Speaker verification using SVMs has proven successful, specifically using the GSV Kernel  with nuisance attribute projection (NAP) . Also, the recent popularity and success of joint factor analysis  has led to promising attempts to use speaker factors directly as SVM features . NAP projection and the use of speaker factors with SVMs are methods of handling variability in SVM speaker verification: NAP by removing undesirable nuisance variability, and using the speaker factors by forcing the discrimination to be performed based on inter-speaker variability. These successes have led us to propose a new method we call variability compensated SVM (VCSVM) to handle both inter and intra-speaker variability directly in the SVM optimization. This is done by adding a regularized penalty to the optimization that biases the normal to the hyperplane to be orthogonal to the nuisance subspace or alternatively to the complement of the subspace containing the inter-speaker variability. This bias will attempt to ensure that interspeaker variability is used in the recognition while intra-speaker variability is ignored. In this paper, we present the VCSVM theory and promising results on nuisance compensation.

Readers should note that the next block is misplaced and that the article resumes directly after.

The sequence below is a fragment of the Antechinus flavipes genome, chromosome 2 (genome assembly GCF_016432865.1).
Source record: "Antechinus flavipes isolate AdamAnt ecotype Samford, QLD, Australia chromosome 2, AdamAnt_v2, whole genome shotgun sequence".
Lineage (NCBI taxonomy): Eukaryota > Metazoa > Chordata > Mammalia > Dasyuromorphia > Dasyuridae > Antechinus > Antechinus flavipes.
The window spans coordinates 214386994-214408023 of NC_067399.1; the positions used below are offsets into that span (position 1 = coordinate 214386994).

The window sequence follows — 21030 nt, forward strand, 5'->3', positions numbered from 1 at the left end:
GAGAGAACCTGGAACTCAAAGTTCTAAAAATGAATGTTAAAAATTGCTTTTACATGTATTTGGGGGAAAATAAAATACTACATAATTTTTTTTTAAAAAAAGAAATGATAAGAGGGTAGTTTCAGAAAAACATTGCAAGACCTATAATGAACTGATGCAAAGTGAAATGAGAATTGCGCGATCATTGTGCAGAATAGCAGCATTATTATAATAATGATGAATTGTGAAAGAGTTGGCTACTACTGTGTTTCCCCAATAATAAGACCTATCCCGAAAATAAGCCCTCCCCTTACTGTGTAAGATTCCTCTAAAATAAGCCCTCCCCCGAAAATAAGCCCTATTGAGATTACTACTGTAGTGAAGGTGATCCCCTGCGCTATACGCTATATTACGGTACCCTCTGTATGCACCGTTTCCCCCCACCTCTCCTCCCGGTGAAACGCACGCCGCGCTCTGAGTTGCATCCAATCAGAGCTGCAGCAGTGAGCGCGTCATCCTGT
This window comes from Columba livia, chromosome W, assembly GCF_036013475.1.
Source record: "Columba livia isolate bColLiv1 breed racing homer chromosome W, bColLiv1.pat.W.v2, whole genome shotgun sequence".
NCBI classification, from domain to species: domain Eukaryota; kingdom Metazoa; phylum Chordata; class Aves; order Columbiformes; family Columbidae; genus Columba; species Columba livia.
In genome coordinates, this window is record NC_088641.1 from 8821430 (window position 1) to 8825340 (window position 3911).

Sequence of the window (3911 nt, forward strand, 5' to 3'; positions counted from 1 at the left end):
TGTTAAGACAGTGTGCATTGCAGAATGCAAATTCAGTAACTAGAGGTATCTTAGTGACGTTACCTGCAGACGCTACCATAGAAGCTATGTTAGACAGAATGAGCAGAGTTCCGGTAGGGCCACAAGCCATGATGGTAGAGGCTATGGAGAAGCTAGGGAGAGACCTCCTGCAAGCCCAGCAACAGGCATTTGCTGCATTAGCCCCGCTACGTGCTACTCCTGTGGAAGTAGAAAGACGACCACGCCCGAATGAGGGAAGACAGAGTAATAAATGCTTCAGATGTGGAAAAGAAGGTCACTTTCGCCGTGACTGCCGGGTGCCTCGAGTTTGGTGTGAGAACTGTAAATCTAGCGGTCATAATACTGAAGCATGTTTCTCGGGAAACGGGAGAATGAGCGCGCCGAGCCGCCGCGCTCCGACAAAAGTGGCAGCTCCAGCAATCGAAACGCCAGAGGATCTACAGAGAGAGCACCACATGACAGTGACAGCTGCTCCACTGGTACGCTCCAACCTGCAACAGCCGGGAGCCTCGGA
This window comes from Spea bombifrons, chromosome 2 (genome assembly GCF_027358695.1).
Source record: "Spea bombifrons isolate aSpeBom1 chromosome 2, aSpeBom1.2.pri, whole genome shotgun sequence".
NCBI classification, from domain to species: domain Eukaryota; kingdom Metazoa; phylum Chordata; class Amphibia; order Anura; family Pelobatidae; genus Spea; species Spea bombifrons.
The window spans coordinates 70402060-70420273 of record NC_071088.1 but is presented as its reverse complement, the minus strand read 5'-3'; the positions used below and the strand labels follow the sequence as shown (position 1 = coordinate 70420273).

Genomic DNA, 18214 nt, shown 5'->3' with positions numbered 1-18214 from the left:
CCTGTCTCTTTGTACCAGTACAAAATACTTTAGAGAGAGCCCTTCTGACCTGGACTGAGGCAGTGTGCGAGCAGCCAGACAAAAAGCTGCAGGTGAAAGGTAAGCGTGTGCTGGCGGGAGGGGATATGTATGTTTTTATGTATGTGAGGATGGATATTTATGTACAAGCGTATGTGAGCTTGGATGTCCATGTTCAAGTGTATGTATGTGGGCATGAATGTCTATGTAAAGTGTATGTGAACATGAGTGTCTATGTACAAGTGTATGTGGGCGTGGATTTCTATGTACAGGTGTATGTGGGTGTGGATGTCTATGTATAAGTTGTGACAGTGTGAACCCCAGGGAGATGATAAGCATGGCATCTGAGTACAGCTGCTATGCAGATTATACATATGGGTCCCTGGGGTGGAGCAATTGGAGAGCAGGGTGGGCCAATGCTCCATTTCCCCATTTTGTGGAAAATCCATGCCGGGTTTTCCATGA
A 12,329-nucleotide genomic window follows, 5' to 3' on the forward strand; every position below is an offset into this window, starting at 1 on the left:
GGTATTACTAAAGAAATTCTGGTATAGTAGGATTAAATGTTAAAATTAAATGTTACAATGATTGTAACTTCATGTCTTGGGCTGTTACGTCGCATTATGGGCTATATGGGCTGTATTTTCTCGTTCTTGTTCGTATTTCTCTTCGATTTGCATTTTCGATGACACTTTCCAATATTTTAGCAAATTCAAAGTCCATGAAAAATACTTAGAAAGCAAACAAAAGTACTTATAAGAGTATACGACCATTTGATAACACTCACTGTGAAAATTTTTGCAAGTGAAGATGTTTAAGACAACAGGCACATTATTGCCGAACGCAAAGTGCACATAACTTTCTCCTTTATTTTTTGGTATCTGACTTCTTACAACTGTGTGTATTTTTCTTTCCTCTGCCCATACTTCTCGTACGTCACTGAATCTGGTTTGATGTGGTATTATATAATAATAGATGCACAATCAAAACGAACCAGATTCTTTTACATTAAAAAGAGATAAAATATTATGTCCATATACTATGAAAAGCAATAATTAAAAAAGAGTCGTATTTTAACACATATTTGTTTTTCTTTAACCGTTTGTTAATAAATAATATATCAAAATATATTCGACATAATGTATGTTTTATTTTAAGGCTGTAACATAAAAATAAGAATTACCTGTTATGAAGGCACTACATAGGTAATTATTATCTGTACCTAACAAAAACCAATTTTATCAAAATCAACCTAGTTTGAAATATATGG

Bibliographic reference. Karam, Zahi N. / Campbell, W. M. (2009): "Variability compensated support vector machines applied to speaker verification", In INTERSPEECH-2009, 1555-1558.